The 18th August 2017 is the 100th anniversary of the birth of my grandfather Ivan Keith Jackel. I haven’t prepared anything nearly good enough to honour his impact on my life, so instead of attempting a biography or memorial, I am simply calling this an introduction. It will remind me to come back to write something more substantial about the life and influence of this humble man.
Grampa was born in Swan Street, Wangaratta on 18th August 1917, the second child of George Oliver Jackel, an apiarist, and Olive Isabella (nee Cordy). The house he was born in was called ‘El Bethel’ and originally numbered as 133 Swan Street. After the 1960s when the street was re-numbered, it was recorded as 117-119 Swan Street as it stood on a double block. The house was built in 1917 and I have a piece of furniture from it, marked with the the date it was made in 1917. The family must have moved to ‘El-Bethel’ just in time for the birth, from their home near where the levy bank now is along Parfitt Road. It was at this location that the family were flooded out in a disastrous flood in June 1917. Six people were killed in these floods, and I remember as a young child being shown a wardrobe by my great-grandmother who pointed out the water mark in the timber, at least five feet (roughly 150 cms) high.
Grampa’s parents had moved from Taradale, at least by January 1916 when their first son was born in Wangaratta. There is a huge story around their role in the establishment of the Church of Christ in Wangaratta, but Pa Jackel, as George was known, wasn’t a minister or even lay preacher to my knowledge, so it is not clear if their mission to establish the church took them to Wangaratta, or if the opportunity for an expanding his beekeeping business was the catalyst.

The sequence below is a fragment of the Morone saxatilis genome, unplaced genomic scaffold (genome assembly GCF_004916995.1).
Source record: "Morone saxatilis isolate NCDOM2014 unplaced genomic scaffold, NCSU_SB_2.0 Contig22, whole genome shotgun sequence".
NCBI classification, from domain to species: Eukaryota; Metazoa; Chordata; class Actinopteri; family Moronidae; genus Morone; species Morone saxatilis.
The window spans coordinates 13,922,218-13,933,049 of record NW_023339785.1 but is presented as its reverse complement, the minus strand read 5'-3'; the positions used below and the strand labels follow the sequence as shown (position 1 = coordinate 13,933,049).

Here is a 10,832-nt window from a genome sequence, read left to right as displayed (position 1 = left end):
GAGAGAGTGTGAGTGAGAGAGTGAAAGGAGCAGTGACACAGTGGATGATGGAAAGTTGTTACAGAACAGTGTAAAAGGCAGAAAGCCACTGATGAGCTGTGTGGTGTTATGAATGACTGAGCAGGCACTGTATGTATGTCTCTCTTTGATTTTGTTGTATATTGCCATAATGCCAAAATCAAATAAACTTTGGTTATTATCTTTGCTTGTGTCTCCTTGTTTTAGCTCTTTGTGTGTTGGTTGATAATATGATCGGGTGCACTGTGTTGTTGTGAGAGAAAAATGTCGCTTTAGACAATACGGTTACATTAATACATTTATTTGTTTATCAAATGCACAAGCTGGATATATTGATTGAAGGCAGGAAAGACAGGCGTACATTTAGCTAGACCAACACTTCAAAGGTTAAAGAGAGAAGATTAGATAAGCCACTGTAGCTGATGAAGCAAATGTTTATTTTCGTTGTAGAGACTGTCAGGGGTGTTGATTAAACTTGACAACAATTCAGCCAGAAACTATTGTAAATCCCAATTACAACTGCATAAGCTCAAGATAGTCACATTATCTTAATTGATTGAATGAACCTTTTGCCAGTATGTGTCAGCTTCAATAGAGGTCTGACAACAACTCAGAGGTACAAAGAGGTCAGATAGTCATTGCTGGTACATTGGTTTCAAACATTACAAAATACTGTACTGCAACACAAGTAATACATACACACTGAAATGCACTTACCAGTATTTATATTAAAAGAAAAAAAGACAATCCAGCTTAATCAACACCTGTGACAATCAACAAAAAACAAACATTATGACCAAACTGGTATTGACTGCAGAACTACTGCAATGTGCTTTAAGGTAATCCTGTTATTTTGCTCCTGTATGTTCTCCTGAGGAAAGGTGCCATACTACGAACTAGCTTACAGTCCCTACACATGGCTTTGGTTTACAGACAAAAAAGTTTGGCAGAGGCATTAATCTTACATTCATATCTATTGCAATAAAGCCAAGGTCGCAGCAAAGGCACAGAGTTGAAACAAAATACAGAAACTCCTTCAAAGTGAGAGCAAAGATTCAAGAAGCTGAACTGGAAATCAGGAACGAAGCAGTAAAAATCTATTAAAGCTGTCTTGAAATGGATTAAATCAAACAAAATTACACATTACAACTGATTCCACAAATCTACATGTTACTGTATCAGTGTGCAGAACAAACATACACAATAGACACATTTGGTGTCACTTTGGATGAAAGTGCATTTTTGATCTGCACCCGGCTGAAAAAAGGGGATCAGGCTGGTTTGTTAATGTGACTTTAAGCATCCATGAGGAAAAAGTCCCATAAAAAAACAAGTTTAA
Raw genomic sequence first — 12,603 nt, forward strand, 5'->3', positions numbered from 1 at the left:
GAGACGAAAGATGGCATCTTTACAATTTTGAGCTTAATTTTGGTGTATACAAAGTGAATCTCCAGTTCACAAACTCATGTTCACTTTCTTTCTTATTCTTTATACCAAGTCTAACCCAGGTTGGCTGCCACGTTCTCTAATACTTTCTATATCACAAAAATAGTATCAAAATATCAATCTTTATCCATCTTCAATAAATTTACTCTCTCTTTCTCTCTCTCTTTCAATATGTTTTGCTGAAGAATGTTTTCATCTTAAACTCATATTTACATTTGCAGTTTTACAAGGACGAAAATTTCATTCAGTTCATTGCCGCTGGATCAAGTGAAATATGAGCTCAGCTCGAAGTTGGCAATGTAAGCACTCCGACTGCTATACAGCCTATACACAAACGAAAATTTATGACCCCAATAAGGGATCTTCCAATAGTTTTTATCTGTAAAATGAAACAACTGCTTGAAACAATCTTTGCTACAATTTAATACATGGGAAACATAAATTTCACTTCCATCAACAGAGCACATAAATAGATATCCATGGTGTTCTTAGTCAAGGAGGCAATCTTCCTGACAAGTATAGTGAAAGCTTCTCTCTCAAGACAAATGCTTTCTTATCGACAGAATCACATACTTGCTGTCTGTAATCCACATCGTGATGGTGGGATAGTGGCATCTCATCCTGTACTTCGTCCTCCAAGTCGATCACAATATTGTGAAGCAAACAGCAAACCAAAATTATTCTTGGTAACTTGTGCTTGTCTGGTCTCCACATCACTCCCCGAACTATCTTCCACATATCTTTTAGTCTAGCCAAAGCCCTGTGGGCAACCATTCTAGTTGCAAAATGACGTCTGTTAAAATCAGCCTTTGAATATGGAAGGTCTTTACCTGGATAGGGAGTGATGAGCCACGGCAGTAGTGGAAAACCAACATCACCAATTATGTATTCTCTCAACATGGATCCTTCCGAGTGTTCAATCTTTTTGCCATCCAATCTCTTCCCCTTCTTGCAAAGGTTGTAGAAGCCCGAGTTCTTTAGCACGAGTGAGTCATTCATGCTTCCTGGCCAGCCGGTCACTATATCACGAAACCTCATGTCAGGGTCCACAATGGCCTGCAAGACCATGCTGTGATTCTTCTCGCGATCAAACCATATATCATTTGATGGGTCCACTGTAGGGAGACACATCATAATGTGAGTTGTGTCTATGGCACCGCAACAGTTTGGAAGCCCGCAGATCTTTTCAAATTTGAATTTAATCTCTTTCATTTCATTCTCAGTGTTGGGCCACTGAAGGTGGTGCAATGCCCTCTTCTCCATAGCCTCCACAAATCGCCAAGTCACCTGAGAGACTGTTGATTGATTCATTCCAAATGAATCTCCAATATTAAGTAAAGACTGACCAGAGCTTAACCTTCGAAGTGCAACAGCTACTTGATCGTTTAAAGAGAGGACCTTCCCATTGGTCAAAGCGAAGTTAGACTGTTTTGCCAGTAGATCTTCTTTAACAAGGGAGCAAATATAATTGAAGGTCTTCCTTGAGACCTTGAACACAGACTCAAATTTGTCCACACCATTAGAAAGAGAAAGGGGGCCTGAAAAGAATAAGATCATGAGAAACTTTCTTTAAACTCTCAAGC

The midwife at Grampa’s birth was Mrs Phillips and the medico Dr Docker. I haven’t established yet if Mrs Phillips was a friend or merely a working midwife. Many other women at the time were having their babies at Nurse West’s Hospital, with only a midwife present. The fact that a doctor was present at this birth suggests that the family had a little more money to spend. This is supported by a newspaper article in July 1917 that reported that Pa was one of six people to have purchased a new Ford motor car in the last fortnight.
This image is of the 25th wedding anniversary party of my grandparents, held at ‘El-Bethel’ in mid August 1965. I like this image because it shows Grampa looking happy and healthy. I have many other later photos where the effects of his diabetes are showing and his body appears ravaged by disease with his arms far more lean and sinewy than they should be. Viewers of a certain age will notice the sponges topped with cream and jelly in the image. They were a staple part of every family celebration. but more about that another time.
Grampa went on to become a bee-keeper like his father and three of his four brothers. My grandmother, Alma Caroline (nee MOORE), said it was all he ever wanted to do. A practical man who was always making or doing something, he loved nothing better than getting out into the bush and working on the land. So many memories come flooding back with this post – being tested on my counting as a 5-year-old by being asked to count queen bees that he was breeding, sanding down two old drawers that Grampa salvaged from a burnt out building and resurrected as bookcases for me, finding an Edwardian picture frame in his shed and repainting it to fit in a huge photo of me as a two-year old which graced their kitchen for many years to come, helping him extract honey in the stinking hot shed in summer and at 13 years old being given the tricky job of using the electric knife to uncap the honey frames. There are so many more, like watching him study the blossom on trees in order to determine when to move bee hives around, being taken swimming at Lake Mokoan, going to see a huge dam being built (I haven’t looked to see which one it was) and throwing up in the back of the car, wearing my ‘mini-me’ beekeeping overalls out on bee sites and being taught how to smoke and thus calm bees. I watched him make his own bee hives and helped him weigh and mark sacks of beeswax for market. He kept geese and chickens and was a keen rabbit trapper, though I didn’t share his enthusiasm for that fare. Life with Grampa was rich and varied, and on holidays with my grandparents I was always his little shadow. I didn’t have that long with Grampa as he died just before Christmas 1976 at the young age of 59.
Happy birthday Grampa. Love you.